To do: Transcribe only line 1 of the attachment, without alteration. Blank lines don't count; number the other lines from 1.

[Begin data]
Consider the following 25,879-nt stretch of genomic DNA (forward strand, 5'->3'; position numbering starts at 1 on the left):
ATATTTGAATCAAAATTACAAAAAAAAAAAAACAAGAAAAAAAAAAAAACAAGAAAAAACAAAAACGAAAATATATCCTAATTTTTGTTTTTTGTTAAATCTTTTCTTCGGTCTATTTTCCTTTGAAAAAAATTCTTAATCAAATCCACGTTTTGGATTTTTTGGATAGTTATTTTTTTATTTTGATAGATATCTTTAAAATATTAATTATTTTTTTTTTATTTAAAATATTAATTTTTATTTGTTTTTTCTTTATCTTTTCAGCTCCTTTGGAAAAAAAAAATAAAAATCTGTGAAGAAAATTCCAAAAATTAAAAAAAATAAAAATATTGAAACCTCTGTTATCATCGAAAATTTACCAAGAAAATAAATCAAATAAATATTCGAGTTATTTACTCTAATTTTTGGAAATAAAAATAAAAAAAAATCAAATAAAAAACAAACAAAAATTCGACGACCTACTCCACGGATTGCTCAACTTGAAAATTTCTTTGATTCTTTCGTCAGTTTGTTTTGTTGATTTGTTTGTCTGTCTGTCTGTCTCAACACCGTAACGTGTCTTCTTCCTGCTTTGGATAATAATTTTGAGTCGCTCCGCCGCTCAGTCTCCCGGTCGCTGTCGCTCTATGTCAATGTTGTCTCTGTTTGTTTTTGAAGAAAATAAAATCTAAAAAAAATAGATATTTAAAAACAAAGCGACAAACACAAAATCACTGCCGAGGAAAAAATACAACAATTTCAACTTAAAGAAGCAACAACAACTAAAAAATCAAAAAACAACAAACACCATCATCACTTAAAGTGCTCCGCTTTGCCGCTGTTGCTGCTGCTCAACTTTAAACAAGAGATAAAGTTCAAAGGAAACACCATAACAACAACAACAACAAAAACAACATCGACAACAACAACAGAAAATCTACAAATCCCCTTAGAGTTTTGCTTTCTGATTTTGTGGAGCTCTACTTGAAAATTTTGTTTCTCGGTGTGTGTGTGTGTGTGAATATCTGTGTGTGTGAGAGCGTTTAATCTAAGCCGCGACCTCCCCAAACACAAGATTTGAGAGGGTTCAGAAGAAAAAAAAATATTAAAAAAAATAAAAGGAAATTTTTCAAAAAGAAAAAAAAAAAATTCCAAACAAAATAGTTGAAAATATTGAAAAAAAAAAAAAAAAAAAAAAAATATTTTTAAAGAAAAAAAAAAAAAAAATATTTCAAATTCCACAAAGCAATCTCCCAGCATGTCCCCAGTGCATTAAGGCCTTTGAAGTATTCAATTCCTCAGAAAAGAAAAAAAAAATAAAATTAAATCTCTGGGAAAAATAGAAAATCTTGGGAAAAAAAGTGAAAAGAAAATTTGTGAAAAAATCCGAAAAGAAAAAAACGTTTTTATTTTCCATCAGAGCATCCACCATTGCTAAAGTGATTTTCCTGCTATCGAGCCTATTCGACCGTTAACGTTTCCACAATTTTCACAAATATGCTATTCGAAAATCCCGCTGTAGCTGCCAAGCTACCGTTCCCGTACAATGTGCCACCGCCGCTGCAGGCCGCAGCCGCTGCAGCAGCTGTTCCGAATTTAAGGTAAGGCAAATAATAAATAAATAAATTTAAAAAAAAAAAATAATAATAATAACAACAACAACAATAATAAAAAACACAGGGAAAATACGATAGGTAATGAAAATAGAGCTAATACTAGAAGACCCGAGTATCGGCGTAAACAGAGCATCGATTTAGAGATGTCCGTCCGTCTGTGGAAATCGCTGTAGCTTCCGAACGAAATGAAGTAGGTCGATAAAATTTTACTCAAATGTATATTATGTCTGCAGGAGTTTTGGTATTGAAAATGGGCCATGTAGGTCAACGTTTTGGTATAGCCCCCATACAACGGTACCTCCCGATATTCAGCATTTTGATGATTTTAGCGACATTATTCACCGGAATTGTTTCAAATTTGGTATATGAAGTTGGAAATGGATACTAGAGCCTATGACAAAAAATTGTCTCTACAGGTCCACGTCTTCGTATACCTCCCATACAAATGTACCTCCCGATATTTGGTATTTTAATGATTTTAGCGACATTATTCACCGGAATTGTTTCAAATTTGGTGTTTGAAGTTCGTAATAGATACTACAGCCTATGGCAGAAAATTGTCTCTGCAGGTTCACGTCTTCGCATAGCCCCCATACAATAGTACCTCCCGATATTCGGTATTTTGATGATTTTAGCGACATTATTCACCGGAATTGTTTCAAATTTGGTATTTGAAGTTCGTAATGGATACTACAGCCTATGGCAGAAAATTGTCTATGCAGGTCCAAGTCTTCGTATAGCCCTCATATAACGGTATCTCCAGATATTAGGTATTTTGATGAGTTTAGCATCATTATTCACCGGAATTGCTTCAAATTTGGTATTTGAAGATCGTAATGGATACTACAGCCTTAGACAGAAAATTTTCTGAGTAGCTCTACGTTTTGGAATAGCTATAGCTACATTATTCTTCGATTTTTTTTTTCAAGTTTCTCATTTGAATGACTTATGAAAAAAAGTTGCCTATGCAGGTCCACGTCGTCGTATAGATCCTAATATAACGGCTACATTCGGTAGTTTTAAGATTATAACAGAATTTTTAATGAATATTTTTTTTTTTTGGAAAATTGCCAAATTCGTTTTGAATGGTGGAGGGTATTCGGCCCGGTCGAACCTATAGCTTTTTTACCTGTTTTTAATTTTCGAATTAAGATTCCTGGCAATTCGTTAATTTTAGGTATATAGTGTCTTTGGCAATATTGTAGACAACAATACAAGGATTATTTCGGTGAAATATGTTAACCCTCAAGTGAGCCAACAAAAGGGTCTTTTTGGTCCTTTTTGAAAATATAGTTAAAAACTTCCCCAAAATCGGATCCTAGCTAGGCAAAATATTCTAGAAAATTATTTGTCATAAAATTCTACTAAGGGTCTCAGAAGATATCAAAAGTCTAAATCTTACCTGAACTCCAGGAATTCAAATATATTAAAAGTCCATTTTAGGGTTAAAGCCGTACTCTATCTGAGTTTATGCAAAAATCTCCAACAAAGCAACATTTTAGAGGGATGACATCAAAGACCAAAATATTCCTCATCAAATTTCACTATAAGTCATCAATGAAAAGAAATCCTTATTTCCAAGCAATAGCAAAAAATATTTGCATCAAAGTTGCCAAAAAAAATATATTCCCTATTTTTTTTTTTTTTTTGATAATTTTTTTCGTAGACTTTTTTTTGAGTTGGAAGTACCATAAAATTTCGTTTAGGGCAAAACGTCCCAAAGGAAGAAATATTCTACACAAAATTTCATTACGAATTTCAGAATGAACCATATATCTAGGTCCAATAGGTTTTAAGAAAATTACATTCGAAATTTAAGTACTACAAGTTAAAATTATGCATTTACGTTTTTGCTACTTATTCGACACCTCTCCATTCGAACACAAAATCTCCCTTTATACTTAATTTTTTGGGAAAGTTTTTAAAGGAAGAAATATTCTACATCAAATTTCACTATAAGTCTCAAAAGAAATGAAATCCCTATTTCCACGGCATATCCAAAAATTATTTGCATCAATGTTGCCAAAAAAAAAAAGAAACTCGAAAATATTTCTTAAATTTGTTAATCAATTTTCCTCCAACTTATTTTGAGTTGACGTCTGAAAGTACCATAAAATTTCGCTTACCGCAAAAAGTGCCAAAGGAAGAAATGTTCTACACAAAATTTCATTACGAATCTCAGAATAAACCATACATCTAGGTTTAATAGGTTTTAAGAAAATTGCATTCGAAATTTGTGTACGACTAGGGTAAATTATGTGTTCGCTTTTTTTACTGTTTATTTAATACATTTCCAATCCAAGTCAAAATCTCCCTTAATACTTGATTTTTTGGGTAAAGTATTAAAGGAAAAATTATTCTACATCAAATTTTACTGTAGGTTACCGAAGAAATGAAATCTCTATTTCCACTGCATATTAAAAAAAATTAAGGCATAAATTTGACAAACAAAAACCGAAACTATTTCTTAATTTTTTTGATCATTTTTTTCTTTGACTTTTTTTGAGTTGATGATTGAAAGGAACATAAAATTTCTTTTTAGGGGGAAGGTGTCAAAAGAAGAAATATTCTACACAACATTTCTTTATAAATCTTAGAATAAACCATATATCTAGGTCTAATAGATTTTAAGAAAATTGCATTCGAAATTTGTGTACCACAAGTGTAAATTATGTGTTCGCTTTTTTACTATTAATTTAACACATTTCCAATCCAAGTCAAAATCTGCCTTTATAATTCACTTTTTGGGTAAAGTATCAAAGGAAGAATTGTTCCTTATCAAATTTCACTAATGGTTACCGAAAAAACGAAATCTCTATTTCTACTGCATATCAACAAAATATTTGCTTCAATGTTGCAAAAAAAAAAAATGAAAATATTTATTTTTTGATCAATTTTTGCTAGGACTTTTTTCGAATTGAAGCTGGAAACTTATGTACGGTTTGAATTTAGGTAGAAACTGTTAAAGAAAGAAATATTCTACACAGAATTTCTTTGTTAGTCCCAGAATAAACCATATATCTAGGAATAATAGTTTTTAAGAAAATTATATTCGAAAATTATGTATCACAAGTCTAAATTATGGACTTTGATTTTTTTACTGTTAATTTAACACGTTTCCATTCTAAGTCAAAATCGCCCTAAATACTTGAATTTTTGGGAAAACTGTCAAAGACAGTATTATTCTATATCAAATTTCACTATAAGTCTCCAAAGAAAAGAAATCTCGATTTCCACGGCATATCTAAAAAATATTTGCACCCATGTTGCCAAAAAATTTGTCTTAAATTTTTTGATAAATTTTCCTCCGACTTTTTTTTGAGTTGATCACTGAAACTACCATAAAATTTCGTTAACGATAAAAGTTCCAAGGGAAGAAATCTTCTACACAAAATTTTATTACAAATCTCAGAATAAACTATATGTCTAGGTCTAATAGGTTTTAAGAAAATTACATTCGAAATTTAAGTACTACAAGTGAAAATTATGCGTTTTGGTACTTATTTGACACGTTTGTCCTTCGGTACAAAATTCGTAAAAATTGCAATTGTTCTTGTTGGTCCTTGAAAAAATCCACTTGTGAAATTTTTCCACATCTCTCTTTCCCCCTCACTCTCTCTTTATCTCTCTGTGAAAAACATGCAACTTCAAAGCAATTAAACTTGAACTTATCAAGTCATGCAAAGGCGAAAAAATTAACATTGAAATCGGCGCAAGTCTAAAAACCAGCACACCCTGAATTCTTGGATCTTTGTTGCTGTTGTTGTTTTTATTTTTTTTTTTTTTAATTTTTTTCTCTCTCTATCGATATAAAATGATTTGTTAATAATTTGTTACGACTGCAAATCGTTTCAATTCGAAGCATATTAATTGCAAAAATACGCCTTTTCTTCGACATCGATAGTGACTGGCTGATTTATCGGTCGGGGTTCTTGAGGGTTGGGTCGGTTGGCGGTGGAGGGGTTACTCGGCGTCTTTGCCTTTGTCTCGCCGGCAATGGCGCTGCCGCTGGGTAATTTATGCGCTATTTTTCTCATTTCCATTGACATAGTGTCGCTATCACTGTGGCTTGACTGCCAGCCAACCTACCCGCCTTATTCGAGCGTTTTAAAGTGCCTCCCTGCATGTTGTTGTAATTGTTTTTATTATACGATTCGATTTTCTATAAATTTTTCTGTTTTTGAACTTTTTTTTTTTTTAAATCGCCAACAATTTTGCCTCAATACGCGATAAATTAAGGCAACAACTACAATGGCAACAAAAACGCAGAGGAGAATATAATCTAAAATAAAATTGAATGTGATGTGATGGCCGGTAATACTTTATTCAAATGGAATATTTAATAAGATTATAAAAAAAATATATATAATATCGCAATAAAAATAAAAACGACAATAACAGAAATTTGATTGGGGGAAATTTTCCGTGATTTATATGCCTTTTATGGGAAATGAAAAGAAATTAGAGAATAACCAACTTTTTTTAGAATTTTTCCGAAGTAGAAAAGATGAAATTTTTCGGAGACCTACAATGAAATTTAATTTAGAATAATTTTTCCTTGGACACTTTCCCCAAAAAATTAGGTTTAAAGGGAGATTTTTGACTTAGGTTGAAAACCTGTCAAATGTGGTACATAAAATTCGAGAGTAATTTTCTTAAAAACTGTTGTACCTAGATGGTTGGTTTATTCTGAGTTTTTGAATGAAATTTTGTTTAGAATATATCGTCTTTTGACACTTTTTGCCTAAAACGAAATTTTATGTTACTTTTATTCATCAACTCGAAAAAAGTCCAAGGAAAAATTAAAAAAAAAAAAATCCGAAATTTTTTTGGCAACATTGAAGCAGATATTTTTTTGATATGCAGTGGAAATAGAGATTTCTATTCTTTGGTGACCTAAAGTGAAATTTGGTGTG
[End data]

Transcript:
Consider the following 25,879-nt stretch of genomic DNA (forward strand, 5'->3'; position numbering starts at 1 on the left):